While economic diplomacy is the mainstay, China’s maritime presence in the Middle East is also growing and together these support a clear and strong political message on China’s domestic and foreign policy interests that countries in the region are reluctant to contest.
India’s attenuation of economic links with Pakistan risk reducing its options in that country and making it even more dependant on China. New Delhi’s action shrinks its own leverage in South Asia while increasing China’s role.
When complaints are raised against BRI, Beijing is quick to publicly offer to renegotiate terms. India, meanwhile, is known in South Asia more for its big brotherly attitude and the lack of synergy and capacity to implement its promises.
Originally published as Jabin T. Jacob, ‘China’s Provinces and Foreign Policy: Lessons and Implications for India and its States’ in Subir Bhaumik (ed.), Agartala Doctrine: A Proactive Northeast in India Foreign Policy (New Delhi: Oxford University Press, 2016), pp. 253-70. Extracts Even without their rising world profiles as a starting point, it has long been aContinue reading “Indian States and Foreign Policy: Lessons from Chinese Provinces”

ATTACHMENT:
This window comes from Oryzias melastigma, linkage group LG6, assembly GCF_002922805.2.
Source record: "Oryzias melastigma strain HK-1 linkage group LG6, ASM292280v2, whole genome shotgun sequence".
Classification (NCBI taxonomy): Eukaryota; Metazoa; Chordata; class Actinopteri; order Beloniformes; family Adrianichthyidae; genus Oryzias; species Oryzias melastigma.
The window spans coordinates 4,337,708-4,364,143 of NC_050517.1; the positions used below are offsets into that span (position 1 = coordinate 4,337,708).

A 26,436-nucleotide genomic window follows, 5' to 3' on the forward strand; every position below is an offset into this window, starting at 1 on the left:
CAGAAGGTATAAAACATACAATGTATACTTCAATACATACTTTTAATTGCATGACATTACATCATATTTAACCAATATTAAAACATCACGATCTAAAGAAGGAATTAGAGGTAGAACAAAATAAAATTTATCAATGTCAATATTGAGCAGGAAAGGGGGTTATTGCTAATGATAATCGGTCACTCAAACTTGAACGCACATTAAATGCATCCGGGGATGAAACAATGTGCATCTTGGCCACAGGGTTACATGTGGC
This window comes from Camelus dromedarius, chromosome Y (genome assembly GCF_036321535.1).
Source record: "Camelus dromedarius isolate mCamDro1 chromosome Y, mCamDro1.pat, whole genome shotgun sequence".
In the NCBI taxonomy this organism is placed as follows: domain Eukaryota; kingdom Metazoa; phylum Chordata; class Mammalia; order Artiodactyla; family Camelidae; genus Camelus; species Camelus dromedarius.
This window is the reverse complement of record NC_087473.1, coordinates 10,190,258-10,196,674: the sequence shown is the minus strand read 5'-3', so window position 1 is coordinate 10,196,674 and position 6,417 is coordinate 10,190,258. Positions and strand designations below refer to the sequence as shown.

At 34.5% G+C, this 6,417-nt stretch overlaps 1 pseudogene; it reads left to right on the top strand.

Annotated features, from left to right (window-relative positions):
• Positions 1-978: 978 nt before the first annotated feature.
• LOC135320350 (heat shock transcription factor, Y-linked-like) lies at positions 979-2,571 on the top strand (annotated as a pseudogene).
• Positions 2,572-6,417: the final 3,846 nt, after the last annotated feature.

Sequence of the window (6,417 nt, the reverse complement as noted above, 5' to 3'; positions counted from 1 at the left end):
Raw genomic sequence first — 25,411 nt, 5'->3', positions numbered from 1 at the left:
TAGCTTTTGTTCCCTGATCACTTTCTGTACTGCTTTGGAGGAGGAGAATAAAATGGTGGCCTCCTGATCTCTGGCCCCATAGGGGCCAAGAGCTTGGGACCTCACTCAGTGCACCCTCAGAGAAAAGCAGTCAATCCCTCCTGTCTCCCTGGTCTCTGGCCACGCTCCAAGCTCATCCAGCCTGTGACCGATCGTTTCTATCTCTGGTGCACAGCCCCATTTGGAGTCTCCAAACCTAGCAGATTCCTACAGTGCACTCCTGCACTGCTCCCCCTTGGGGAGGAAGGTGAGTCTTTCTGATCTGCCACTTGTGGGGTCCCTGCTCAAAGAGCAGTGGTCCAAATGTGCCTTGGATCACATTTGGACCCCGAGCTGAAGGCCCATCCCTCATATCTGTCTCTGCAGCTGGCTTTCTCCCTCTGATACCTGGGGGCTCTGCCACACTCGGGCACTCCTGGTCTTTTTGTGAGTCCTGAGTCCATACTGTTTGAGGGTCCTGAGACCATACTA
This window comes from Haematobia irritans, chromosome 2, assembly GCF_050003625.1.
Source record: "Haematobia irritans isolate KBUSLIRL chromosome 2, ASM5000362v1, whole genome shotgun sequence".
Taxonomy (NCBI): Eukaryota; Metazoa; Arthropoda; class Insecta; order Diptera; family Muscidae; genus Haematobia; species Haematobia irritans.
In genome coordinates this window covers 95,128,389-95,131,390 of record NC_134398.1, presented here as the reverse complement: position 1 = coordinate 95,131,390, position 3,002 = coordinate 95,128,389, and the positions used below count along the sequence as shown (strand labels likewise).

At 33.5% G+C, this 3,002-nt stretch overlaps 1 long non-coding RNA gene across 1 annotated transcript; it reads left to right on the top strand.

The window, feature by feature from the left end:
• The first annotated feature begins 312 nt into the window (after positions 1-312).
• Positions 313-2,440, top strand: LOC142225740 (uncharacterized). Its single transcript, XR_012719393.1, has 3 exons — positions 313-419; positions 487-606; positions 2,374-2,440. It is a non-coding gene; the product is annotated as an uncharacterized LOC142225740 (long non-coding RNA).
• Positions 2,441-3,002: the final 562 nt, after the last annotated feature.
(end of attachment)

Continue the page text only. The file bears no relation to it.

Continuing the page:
Even without the US, China’s increasing regional and global interests would make an ‘Indo-Pacific’ framework inevitable to understand and deal with political and security challenges in Asia and the world
China appears to believe that India’s unfriendliness and lack of capacity mean that it has to and can be tied down to South Asia
China walks a fine line balancing its assertiveness in the South China Sea with promoting economic cooperation through its ‘new Silk Roads’ initiative
China appears to be using its provinces such as Tibet, Yunnan and Sichuan to exercise influence in a different, apparently less threatening way in Nepal.
Stronger and more autonomous provincial economies have in the reform era, led to increasingly assertive provincial governments but to assume this has come entirely at the expense of the central government would be a mistake.